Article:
The widely available non-surgical cosmetic dermal treatments, which are considered safe by public, are actually associated with several risk factors some of them causing permanent damage. This is mainly due to unregulated practices of performing the procedure by beauty therapists who lack adequate training to carry out the procedure safely.
NHS medical director, Sir Bruce Keogh, reviewed the current practices and regulations in the cosmetic industry. The review was initiated following the breast implant scandal in UK in which thousands of women had received implants made by non-medical grade silicon and suffered serious medical complications.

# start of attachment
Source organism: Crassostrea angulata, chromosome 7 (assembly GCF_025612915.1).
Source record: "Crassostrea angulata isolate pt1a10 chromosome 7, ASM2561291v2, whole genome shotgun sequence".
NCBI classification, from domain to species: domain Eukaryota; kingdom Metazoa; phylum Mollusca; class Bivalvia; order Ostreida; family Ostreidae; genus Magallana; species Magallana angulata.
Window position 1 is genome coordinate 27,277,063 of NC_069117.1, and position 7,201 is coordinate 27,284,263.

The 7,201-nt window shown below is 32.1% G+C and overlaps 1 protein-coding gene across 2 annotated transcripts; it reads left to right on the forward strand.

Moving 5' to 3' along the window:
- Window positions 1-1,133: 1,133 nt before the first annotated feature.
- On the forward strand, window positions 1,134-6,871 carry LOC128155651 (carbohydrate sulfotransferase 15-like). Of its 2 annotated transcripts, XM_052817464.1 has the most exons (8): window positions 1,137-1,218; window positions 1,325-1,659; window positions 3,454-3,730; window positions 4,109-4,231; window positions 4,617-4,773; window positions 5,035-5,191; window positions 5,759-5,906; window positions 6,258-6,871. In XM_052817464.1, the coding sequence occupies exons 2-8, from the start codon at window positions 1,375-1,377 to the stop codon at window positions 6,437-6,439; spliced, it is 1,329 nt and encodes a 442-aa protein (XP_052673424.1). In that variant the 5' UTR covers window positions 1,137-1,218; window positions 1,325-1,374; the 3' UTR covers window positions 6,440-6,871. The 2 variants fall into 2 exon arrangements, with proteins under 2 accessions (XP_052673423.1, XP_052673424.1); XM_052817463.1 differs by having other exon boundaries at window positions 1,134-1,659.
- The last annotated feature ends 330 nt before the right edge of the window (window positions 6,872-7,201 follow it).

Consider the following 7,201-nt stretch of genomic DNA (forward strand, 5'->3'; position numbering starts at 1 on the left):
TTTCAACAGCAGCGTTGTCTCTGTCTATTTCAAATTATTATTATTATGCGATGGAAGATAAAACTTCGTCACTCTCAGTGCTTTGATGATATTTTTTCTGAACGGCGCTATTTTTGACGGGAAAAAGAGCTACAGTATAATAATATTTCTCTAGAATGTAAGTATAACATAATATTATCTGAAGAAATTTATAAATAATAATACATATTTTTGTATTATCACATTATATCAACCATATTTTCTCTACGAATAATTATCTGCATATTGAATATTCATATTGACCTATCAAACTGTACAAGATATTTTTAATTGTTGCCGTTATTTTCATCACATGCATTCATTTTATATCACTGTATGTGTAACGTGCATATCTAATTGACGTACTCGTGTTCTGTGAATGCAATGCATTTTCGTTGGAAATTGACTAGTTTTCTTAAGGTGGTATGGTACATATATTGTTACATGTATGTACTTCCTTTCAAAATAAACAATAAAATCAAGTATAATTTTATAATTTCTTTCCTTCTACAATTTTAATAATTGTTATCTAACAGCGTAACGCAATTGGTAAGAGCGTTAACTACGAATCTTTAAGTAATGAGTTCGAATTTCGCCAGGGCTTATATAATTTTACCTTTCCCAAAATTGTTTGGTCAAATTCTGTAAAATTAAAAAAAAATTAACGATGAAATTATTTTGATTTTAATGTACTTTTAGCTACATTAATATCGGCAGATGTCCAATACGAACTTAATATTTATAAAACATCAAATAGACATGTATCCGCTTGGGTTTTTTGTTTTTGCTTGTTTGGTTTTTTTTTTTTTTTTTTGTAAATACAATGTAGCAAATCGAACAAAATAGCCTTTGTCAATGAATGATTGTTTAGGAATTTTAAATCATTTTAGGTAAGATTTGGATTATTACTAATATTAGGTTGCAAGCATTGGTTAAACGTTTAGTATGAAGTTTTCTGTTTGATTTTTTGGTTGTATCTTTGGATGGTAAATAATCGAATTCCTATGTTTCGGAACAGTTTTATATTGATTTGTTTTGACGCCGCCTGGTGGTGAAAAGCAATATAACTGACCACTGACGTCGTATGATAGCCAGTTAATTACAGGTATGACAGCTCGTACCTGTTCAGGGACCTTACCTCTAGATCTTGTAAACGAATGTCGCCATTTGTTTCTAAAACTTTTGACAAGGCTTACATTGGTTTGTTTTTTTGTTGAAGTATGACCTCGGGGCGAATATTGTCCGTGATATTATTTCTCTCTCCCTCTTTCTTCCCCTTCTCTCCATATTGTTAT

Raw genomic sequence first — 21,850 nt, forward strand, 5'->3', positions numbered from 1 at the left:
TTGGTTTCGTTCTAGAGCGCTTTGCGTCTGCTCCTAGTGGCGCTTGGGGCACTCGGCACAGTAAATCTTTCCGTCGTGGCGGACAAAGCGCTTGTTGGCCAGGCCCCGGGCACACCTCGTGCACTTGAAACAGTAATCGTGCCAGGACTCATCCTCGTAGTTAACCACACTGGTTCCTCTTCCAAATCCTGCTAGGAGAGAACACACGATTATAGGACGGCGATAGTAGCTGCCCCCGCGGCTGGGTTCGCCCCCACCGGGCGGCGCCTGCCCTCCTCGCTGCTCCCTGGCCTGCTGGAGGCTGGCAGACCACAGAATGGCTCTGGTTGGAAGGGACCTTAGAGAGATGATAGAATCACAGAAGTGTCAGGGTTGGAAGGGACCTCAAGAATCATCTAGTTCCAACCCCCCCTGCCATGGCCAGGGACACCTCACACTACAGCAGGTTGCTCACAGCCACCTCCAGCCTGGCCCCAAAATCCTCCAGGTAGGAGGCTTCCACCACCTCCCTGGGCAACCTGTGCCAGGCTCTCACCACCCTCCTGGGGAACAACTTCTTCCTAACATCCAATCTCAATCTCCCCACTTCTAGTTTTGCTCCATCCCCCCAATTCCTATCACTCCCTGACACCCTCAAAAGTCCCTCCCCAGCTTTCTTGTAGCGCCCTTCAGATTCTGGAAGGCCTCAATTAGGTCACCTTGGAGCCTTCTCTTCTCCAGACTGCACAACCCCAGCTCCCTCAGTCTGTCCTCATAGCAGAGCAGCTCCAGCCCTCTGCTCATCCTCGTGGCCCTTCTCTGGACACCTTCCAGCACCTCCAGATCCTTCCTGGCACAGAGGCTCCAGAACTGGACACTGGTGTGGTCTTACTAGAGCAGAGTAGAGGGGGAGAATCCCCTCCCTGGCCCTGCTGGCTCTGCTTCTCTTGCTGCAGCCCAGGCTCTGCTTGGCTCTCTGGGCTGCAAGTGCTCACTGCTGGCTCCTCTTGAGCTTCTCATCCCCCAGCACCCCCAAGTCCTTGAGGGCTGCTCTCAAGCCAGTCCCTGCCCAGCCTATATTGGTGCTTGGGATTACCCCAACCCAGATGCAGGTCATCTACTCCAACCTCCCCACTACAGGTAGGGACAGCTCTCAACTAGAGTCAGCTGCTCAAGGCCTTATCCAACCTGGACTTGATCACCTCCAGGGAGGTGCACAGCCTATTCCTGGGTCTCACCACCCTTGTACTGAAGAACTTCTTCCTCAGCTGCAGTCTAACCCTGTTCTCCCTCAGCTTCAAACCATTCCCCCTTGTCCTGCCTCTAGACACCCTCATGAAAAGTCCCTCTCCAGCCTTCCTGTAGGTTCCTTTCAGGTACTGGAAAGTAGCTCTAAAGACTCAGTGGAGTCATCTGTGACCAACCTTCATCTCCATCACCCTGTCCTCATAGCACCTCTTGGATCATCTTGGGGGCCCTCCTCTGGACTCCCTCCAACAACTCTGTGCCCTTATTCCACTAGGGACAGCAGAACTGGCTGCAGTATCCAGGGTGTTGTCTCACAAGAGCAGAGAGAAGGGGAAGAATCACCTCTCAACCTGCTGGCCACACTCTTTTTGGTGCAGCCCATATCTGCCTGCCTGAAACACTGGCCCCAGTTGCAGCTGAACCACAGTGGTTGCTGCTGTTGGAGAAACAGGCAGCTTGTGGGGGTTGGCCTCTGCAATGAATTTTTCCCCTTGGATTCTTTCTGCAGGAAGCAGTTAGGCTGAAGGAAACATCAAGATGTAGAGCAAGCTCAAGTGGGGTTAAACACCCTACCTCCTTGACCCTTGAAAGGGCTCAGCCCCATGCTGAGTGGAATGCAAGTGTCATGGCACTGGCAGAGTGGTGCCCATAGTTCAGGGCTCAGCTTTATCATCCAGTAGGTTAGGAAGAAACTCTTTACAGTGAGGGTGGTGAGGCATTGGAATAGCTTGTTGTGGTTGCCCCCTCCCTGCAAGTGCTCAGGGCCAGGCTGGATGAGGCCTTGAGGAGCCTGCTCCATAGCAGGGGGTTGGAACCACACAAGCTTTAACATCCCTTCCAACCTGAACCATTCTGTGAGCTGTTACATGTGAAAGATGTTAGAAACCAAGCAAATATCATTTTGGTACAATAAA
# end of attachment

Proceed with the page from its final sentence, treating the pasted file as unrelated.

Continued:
Cheaper dermal fillers and laser treatment for wrinkle and hair removal treatment form major components of the cosmetic sector. Sir Bruce was worried on finding that these procedures are unregulated, putting the patients at an increased risk of side effects and permanent damage.
He also cautioned that most of the time the procedures are carried out people without proper training.
The director in his review will make numerous recommendations and guidelines to make patient safety a top priority. It will also suggest the training and additional qualifications required for the beauty therapists and doctors to qualify to carry out the procedures and handle any complications effectively.
The full report is expected to be released by the end of April.